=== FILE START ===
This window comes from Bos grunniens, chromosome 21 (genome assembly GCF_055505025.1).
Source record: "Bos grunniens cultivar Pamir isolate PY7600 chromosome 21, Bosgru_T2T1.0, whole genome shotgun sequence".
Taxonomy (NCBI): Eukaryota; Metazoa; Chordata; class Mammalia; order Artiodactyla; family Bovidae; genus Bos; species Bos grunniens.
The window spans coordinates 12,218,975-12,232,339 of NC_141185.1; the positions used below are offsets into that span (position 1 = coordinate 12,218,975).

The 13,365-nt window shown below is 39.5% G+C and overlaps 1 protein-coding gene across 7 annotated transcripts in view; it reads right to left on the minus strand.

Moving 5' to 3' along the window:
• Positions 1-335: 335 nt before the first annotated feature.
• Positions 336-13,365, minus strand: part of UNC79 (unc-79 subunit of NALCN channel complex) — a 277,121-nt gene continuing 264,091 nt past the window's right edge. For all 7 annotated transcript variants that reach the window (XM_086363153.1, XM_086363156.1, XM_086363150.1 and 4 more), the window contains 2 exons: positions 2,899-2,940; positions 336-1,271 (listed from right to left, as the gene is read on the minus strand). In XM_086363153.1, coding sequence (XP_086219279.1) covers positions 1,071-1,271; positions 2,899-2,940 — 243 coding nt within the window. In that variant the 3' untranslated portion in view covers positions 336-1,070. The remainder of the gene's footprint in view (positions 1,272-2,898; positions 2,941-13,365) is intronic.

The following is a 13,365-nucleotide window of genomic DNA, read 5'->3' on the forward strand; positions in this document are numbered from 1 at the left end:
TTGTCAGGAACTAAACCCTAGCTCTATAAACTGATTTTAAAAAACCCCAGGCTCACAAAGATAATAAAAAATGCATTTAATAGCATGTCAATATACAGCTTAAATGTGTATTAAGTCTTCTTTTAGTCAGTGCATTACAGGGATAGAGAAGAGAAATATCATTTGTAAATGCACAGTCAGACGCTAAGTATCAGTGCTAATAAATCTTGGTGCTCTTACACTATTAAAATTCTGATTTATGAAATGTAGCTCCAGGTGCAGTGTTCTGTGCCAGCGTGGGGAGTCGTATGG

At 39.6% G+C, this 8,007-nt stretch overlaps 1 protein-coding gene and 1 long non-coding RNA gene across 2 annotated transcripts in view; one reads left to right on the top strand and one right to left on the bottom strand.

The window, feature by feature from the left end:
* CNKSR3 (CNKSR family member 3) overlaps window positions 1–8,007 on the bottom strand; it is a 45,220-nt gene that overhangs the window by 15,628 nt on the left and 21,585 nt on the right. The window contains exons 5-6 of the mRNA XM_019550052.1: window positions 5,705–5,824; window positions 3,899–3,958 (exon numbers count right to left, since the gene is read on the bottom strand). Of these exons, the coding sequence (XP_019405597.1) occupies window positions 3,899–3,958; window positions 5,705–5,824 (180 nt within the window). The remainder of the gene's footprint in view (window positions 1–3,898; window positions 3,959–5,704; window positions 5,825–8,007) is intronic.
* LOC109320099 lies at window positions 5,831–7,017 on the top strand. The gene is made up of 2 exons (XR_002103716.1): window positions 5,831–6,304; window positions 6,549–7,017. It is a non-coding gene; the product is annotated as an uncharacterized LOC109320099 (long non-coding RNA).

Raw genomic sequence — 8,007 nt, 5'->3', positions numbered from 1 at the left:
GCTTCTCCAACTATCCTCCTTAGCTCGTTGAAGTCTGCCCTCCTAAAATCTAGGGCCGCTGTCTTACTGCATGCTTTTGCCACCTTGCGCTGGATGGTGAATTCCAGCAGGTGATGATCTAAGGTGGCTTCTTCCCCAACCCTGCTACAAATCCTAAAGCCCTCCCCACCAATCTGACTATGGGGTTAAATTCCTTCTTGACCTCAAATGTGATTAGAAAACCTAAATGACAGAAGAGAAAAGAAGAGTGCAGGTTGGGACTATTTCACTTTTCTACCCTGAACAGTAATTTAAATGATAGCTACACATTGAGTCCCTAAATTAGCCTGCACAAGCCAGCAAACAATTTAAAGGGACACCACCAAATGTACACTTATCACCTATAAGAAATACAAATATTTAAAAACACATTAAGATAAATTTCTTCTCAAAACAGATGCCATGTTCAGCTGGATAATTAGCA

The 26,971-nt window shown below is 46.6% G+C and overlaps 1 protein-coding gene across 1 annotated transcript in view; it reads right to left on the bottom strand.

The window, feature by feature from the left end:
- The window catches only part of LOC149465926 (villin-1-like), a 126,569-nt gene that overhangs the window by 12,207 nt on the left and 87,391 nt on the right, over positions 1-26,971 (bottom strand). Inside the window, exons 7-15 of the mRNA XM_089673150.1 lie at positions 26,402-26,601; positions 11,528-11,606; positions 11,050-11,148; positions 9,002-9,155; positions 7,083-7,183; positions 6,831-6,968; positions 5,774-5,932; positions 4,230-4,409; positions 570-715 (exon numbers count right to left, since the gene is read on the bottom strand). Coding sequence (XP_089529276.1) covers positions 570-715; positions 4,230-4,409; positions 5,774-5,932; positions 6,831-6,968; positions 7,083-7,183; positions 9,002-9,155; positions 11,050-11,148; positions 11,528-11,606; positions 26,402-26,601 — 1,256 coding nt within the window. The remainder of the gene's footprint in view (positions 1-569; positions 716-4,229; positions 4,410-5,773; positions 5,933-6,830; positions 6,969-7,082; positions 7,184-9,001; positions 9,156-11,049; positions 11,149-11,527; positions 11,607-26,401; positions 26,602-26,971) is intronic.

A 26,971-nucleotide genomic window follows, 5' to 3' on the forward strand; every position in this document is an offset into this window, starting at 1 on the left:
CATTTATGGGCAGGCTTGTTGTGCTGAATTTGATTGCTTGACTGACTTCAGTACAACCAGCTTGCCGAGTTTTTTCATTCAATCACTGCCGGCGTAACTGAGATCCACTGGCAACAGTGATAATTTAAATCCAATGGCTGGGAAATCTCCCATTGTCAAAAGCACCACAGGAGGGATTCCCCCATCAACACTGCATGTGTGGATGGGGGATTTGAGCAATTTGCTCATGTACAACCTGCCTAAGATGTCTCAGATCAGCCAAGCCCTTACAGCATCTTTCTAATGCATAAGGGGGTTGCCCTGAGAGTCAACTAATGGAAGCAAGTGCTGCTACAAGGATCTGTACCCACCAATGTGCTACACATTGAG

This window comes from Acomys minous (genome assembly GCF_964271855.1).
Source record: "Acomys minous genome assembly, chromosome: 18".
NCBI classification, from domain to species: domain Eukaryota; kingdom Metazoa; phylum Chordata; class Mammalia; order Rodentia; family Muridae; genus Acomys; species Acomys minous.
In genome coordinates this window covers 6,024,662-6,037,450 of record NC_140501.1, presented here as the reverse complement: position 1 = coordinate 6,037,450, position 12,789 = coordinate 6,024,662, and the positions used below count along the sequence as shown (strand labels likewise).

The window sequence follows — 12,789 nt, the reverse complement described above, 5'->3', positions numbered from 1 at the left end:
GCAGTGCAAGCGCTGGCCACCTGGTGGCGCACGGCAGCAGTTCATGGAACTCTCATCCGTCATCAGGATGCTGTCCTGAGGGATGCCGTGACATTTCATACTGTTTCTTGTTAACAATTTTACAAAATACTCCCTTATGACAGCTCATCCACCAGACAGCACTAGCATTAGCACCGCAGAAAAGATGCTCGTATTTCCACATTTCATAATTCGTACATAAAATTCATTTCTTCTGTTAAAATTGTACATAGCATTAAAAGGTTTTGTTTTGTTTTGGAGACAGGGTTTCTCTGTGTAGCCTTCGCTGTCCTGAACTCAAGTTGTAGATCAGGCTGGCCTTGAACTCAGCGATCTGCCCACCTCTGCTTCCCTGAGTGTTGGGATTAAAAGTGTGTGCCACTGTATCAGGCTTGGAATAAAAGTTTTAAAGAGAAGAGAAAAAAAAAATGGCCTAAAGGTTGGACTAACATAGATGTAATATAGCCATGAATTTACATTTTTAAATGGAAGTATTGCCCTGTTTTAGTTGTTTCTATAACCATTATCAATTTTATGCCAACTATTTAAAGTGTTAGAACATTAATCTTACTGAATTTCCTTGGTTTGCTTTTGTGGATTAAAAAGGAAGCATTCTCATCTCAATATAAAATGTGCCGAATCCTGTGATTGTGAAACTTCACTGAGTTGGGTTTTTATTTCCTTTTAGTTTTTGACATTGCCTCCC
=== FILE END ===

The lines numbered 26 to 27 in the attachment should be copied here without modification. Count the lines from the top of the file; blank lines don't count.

The window sequence follows — 12,789 nt, the reverse complement described above, 5'->3', positions numbered from 1 at the left end:
GCAGTGCAAGCGCTGGCCACCTGGTGGCGCACGGCAGCAGTTCATGGAACTCTCATCCGTCATCAGGATGCTGTCCTGAGGGATGCCGTGACATTTCATACTGTTTCTTGTTAACAATTTTACAAAATACTCCCTTATGACAGCTCATCCACCAGACAGCACTAGCATTAGCACCGCAGAAAAGATGCTCGTATTTCCACATTTCATAATTCGTACATAAAATTCATTTCTTCTGTTAAAATTGTACATAGCATTAAAAGGTTTTGTTTTGTTTTGGAGACAGGGTTTCTCTGTGTAGCCTTCGCTGTCCTGAACTCAAGTTGTAGATCAGGCTGGCCTTGAACTCAGCGATCTGCCCACCTCTGCTTCCCTGAGTGTTGGGATTAAAAGTGTGTGCCACTGTATCAGGCTTGGAATAAAAGTTTTAAAGAGAAGAGAAAAAAAAAATGGCCTAAAGGTTGGACTAACATAGATGTAATATAGCCATGAATTTACATTTTTAAATGGAAGTATTGCCCTGTTTTAGTTGTTTCTATAACCATTATCAATTTTATGCCAACTATTTAAAGTGTTAGAACATTAATCTTACTGAATTTCCTTGGTTTGCTTTTGTGGATTAAAAAGGAAGCATTCTCATCTCAATATAAAATGTGCCGAATCCTGTGATTGTGAAACTTCACTGAGTTGGGTTTTTATTTCCTTTTAGTTTTTGACATTGCCTCCC